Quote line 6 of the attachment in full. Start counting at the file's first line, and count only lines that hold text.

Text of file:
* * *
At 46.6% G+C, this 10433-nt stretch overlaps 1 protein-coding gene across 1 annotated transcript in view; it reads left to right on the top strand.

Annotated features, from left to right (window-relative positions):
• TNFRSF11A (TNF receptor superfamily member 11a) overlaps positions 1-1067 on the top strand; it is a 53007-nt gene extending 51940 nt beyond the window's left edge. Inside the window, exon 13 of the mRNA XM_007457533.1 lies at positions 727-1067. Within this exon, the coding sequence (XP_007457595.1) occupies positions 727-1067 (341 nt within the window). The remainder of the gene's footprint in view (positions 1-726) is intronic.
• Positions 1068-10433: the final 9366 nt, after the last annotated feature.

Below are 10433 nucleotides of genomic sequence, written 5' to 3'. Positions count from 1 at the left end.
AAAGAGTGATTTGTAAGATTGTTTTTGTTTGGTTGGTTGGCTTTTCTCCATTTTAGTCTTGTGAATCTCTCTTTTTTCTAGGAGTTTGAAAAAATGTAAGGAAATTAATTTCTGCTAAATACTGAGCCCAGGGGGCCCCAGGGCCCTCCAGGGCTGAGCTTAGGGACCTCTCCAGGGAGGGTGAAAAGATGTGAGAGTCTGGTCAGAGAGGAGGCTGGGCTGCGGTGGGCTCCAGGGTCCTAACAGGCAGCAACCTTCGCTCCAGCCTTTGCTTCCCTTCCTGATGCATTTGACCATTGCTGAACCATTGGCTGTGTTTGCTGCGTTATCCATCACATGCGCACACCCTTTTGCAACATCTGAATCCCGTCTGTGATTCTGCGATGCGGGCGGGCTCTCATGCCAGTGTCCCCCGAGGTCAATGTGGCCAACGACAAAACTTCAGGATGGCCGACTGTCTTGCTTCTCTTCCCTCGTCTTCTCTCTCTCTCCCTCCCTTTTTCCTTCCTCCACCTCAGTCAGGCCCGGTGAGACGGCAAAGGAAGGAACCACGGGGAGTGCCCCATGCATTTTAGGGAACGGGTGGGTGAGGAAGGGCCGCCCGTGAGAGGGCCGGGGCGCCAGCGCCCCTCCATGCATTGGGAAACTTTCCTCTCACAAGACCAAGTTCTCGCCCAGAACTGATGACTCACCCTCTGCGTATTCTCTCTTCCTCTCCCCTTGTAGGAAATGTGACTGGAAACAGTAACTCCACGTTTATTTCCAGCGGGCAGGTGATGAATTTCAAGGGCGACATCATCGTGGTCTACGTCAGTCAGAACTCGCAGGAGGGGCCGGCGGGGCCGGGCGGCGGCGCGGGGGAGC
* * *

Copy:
AAAGAGTGATTTGTAAGATTGTTTTTGTTTGGTTGGTTGGCTTTTCTCCATTTTAGTCTTGTGAATCTCTCTTTTTTCTAGGAGTTTGAAAAAATGTAAGGAAATTAATTTCTGCTAAATACTGAGCCCAGGGGGCCCCAGGGCCCTCCAGGGCTGAGCTTAGGGACCTCTCCAGGGAGGGTGAAAAGATGTGAGAGTCTGGTCAGAGAGGAGGCTGGGCTGCGGTGGGCTCCAGGGTCCTAACAGGCAGCAACCTTCGCTCCAGCCTTTGCTTCCCTTCCTGATGCATTTGACCATTGCTGAACCATTGGCTGTGTTTGCTGCGTTATCCATCACATGCGCACACCCTTTTGCAACATCTGAATCCCGTCTGTGATTCTGCGATGCGGGCGGGCTCTCATGCCAGTGTCCCCCGAGGTCAATGTGGCCAACGACAAAACTTCAGGATGGCCGACTGTCTTGCTTCTCTTCCCTCGTCTTCTCTCTCTCTCCCTCCCTTTTTCCTTCCTCCACCTCAGTCAGGCCCGGTGAGACGGCAAAGGAAGGAACCACGGGGAGTGCCCCATGCATTTTAGGGAACGGGTGGGTGAGGAAGGGCCGCCCGTGAGAGGGCCGGGGCGCCAGCGCCCCTCCATGCATTGGGAAACTTTCCTCTCACAAGACCAAGTTCTCGCCCAGAACTGATGACTCACCCTCTGCGTATTCTCTCTTCCTCTCCCCTTGTAGGAAATGTGACTGGAAACAGTAACTCCACGTTTATTTCCAGCGGGCAGGTGATGAATTTCAAGGGCGACATCATCGTGGTCTACGTCAGTCAGAACTCGCAGGAGGGGCCGGCGGGGCCGGGCGGCGGCGCGGGGGAGC